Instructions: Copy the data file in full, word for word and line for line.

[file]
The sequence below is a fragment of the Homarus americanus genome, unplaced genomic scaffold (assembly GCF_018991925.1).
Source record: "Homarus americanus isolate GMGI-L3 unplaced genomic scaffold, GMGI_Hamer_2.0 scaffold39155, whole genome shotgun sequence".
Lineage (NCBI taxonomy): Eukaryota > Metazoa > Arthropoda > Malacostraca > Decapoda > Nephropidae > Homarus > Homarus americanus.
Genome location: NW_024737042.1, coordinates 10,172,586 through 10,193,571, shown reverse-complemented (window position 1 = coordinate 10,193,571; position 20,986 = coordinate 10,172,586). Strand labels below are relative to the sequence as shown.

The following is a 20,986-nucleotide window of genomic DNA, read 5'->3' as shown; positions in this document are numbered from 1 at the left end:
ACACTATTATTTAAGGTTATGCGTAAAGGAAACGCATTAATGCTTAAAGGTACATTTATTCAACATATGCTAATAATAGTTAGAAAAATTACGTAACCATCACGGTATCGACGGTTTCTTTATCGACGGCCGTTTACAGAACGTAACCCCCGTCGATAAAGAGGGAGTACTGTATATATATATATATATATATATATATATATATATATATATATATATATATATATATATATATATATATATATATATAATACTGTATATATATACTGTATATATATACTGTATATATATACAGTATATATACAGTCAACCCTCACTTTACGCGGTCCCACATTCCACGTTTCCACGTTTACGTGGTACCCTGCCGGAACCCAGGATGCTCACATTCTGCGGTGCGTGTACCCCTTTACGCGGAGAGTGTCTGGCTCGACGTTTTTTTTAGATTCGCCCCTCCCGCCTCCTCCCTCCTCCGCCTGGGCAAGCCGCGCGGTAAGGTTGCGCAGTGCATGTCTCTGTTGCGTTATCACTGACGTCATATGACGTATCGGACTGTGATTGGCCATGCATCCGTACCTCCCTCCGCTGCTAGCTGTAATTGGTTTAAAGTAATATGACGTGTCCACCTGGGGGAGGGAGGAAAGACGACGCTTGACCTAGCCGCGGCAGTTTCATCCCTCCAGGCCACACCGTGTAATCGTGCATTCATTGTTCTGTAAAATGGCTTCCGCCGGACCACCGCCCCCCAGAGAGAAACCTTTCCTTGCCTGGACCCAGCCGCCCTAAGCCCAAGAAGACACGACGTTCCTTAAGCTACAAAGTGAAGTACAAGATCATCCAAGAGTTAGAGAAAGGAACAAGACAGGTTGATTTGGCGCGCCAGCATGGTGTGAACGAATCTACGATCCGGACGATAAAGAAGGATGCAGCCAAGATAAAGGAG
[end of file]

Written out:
The sequence below is a fragment of the Homarus americanus genome, unplaced genomic scaffold (assembly GCF_018991925.1).
Source record: "Homarus americanus isolate GMGI-L3 unplaced genomic scaffold, GMGI_Hamer_2.0 scaffold39155, whole genome shotgun sequence".
Lineage (NCBI taxonomy): Eukaryota > Metazoa > Arthropoda > Malacostraca > Decapoda > Nephropidae > Homarus > Homarus americanus.
Genome location: NW_024737042.1, coordinates 10,172,586 through 10,193,571, shown reverse-complemented (window position 1 = coordinate 10,193,571; position 20,986 = coordinate 10,172,586). Strand labels below are relative to the sequence as shown.

The following is a 20,986-nucleotide window of genomic DNA, read 5'->3' as shown; positions in this document are numbered from 1 at the left end:
ACACTATTATTTAAGGTTATGCGTAAAGGAAACGCATTAATGCTTAAAGGTACATTTATTCAACATATGCTAATAATAGTTAGAAAAATTACGTAACCATCACGGTATCGACGGTTTCTTTATCGACGGCCGTTTACAGAACGTAACCCCCGTCGATAAAGAGGGAGTACTGTATATATATATATATATATATATATATATATATATATATATATATATATATATATATATATATATATATATATATATAATACTGTATATATATACTGTATATATATACTGTATATATATACAGTATATATACAGTCAACCCTCACTTTACGCGGTCCCACATTCCACGTTTCCACGTTTACGTGGTACCCTGCCGGAACCCAGGATGCTCACATTCTGCGGTGCGTGTACCCCTTTACGCGGAGAGTGTCTGGCTCGACGTTTTTTTTAGATTCGCCCCTCCCGCCTCCTCCCTCCTCCGCCTGGGCAAGCCGCGCGGTAAGGTTGCGCAGTGCATGTCTCTGTTGCGTTATCACTGACGTCATATGACGTATCGGACTGTGATTGGCCATGCATCCGTACCTCCCTCCGCTGCTAGCTGTAATTGGTTTAAAGTAATATGACGTGTCCACCTGGGGGAGGGAGGAAAGACGACGCTTGACCTAGCCGCGGCAGTTTCATCCCTCCAGGCCACACCGTGTAATCGTGCATTCATTGTTCTGTAAAATGGCTTCCGCCGGACCACCGCCCCCCAGAGAGAAACCTTTCCTTGCCTGGACCCAGCCGCCCTAAGCCCAAGAAGACACGACGTTCCTTAAGCTACAAAGTGAAGTACAAGATCATCCAAGAGTTAGAGAAAGGAACAAGACAGGTTGATTTGGCGCGCCAGCATGGTGTGAACGAATCTACGATCCGGACGATAAAGAAGGATGCAGCCAAGATAAAGGAG